Trade unions call for strong political will for development at BAPA+40

An ITUC global delegation participated in the United Nations’ High-level Conference on South-South and Triangular Cooperation. Organised by the UN Office on South-South Cooperation (UNOSSC) and the Government of Argentina, the Conference took place in Buenos Aires on 20-22 March 2019.

The Conference has been known under the acronym BAPA+40 to mark the 40th anniversary of the Plan of Action for Promoting and Implementing Technical Cooperation among Developing Countries (TCDC), approved in Buenos Aires in 1978 and called Buenos Aires Plan of Action (BAPA).

During the three days of the event, the delegates brought forward the core messages of the labour movement on South-South and Triangular Cooperation (SSTC) via many advocacy and networking discussions with officials from governments, international institutions and other key stakeholders, including the OECD, ILO, CEPAL and UNSSOC.

Members of the delegation with the Director of the Brazilian Cooperation Agency (ABC). From left to right: Ruy Pereira (ABC), Thiago Maeda (CUT-Brazil), Giulia Massobrio (ITUC), Andrés Larisgoitia (CTA-Argentina), Marita González (CGT-Argentina) and Hugo García (UGT-Brazil)

 
The delegation was also very active taking the floor in official sessions, interactive sessions and side-events of the Conference.

Official sessions

Our messages were included in the CSOs’ joint-speech, which was delivered by Meja Vitalice, Director of Reality of Aid Africa at the opening plenary session. The delegation participated in the discussions to draft the speech and managed to include language on 1) decent work and climate justice; 2) business accountability; and 3) using SSTC to promote universal social protection coverage, build progressive fiscal systems and ensuring living wages.

Giulia Massobrio (ITUC) delivered the delegation’s closing speech to the BAPA+40 during the closing plenary. She encouraged governments and International Institutions to show more political will on SSTC and reminded them that trade unions are ready and willing to share their expertise and experience in SSTC to shape, implement and support all the necessary reforms that would enable SSTC to deliver its full potential as a driver of the SDGs SDGs The Sustainable Development Goals were one of the outcomes of the Rio+20 Conference. The members States launched a new set of future international development goals, which will build upon the Millennium Development Goals and converge with the post-2015 development agenda. and of the Decent Work Agenda.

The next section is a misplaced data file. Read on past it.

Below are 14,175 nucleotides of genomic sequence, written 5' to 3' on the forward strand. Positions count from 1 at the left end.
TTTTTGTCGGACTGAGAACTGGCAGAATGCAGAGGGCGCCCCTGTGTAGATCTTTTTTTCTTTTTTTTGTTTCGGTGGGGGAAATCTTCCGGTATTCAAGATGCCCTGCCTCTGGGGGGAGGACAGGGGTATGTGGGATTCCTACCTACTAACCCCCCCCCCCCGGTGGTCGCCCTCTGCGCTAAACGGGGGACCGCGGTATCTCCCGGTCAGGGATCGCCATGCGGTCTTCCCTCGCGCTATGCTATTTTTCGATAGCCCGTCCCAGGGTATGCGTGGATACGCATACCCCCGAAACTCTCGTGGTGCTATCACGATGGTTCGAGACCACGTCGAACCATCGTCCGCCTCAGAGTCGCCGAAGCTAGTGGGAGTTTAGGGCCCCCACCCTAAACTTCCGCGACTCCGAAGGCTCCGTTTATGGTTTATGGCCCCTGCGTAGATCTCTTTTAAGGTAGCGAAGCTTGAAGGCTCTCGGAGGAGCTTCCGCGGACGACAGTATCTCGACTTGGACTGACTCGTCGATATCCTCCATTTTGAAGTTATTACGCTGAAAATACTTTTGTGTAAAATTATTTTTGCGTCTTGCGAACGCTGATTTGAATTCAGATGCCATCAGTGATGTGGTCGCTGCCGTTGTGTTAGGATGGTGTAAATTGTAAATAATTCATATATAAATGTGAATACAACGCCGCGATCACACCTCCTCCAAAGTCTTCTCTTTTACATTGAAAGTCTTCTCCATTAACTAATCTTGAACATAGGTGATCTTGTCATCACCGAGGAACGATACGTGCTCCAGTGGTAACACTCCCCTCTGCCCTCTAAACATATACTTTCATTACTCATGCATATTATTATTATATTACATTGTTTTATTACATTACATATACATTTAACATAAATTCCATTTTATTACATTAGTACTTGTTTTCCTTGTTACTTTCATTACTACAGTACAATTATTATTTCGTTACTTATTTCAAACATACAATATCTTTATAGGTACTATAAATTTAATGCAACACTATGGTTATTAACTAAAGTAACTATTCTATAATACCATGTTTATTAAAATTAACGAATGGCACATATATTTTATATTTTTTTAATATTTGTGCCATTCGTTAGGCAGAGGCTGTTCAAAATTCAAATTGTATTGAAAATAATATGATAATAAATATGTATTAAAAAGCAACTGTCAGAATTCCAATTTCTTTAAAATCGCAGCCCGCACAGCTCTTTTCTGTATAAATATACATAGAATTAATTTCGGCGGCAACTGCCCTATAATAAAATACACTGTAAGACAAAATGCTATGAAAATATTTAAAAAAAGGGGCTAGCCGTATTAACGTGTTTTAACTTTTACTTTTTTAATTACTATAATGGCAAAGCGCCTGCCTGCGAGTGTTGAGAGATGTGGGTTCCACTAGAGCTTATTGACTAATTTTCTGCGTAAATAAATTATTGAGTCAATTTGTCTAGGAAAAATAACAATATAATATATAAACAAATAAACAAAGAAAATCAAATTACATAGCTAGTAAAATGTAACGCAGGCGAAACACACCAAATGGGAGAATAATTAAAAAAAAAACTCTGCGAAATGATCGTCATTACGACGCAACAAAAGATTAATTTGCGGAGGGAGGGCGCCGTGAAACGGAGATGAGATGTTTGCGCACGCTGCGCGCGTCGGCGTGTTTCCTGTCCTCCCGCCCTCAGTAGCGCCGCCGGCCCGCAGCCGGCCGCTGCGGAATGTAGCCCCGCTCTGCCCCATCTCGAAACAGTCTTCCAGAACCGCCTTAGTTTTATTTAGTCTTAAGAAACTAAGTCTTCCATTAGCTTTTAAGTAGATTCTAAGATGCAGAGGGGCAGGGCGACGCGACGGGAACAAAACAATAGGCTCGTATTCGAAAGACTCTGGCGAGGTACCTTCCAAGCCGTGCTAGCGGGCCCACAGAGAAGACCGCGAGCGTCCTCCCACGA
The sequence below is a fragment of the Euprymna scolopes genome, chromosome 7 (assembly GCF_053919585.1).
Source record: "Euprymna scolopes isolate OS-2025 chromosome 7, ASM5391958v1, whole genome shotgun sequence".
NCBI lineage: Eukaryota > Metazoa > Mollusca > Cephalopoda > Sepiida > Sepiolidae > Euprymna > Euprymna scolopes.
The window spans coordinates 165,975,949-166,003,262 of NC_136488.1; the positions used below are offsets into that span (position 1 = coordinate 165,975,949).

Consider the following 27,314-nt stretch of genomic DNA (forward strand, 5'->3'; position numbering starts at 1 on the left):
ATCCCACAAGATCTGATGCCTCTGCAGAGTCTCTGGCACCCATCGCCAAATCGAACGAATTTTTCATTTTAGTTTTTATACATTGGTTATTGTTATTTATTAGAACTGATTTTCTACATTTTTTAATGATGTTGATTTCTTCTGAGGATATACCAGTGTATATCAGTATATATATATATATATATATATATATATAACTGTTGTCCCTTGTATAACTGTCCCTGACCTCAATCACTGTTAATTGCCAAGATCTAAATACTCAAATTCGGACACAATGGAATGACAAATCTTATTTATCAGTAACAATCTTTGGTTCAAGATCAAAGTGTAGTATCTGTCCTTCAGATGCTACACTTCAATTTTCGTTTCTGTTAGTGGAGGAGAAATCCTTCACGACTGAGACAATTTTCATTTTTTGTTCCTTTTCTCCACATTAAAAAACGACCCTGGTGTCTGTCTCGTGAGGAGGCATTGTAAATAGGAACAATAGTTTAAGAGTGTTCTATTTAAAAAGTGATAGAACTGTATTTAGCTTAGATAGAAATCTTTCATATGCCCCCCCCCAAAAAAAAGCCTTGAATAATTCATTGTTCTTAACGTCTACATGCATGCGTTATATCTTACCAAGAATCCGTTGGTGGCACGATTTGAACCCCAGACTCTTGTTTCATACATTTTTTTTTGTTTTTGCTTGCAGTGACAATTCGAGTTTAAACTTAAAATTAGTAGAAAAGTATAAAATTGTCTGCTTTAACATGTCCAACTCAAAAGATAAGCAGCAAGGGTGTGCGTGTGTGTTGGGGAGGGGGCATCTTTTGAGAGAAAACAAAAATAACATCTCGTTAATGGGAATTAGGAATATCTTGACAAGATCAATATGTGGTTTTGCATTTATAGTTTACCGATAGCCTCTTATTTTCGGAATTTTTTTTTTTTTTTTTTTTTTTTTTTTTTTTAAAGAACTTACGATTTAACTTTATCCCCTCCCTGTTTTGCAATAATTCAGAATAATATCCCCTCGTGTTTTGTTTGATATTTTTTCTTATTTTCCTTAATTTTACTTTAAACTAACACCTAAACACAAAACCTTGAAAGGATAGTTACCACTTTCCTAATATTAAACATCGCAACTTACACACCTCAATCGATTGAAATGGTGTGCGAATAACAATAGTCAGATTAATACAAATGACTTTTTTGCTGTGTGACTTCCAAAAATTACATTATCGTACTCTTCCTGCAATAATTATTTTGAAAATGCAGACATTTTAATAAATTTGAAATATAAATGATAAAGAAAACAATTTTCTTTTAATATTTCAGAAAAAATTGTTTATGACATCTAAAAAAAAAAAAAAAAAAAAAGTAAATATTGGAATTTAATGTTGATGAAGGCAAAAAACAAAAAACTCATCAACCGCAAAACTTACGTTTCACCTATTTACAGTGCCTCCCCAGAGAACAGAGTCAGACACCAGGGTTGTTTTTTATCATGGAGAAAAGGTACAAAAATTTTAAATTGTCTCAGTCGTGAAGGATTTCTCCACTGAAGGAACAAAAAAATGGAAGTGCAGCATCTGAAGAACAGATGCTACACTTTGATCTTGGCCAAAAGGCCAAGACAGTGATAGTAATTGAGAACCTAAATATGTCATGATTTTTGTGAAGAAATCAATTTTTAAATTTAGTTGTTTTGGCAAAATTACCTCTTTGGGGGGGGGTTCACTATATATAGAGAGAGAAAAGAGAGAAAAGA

Giulia Massobrio addresses BAPA+40 at closing plenary session.

 

Official interactive sessions

Maria Emeninta (KSBSI- Indonesia) talked about trade unions’ best practices on SSTC. Among other examples, she highlighted the triangular cooperation programme of the Asean labour movement, which established a permanent network among trade unions in Indonesia, Vietnam, Cambodia and Myanmar. With the support of Belgian trade unions, the network built a strategy to standardise labour rights in multinational companies and their supply chains, as well as to promote best practices of social dialogue with multi-stakeholders.

Thiago Maeda (CUT- Brazil) focussed on the what trade unions consider to be the main challenges facing SSTC and how these should be addressed. He stressed the importance of challenging and addressing key shortfalls such as the shrinking space for trade unions and CSOs, the lack of strong accountability mechanisms in general and of business accountability in particular, and the need to address systemic issues on technology access and transfer.

Finally, Marita González (CGT - Argentina) talked about ways to scale up SSTC on the basis of trade unions’ longstanding experience in this field. She insisted on the need for SSTC to be SDG and Decent Work oriented. She also mentioned the potential of SSTC to become a channel through which countries could put in place progressive mechanisms to mobilise national resources, including progressive fiscal systems and balanced multilateral trade agreements among others.

Marita González addressing the official interactive session on scaling up SSTC.

 

Official side events

In the side event organised by the ILO, Kjeld Jakobsen (TUCA) debated the future of work and youth employment in the frame of SSTC, together with ILO representatives, young entrepreneurs and Costa Rica employers. He insisted in the need for all SSTC actors to adapt to the changes that technology advances are bringing about. He especially stressed the need for trade unions and employers to step away from a vision of work that is strongly based on a frame from the 20th century, which is barely applicable now at days. However, such a shift does not imply moving away from respecting rights.


 

Our brief “Trade Unions South-South and triangular cooperation: Our contributions to the SDGs” was presented at the event of the Global Partnership Initiative for Effective Triangular Cooperation. Maresa Leroux (CGSLB- Belgium) intervened during that session and talked about trade unions’ contributions to the OECD’s most recent report on this topic. She also mentioned briefly the CGSLB’s triangular project to support collaboration between unions in Burkina Faso and Niger for them to enhance their advocacy skills at national and regional level.


Final statement

At the end of the Conference, the delegation produced a reaction to the BAPA+40 Outcome Document. In the reaction, the delegation explains that the Outcome Document is a mere starting point to broaden the scope of South-South and Triangular Cooperation and enhance STTC’s true potential as a driver of the Sustainable Development Goals. The reaction also lists the seven key points that are central to SSTC from the labour movement’s point of view: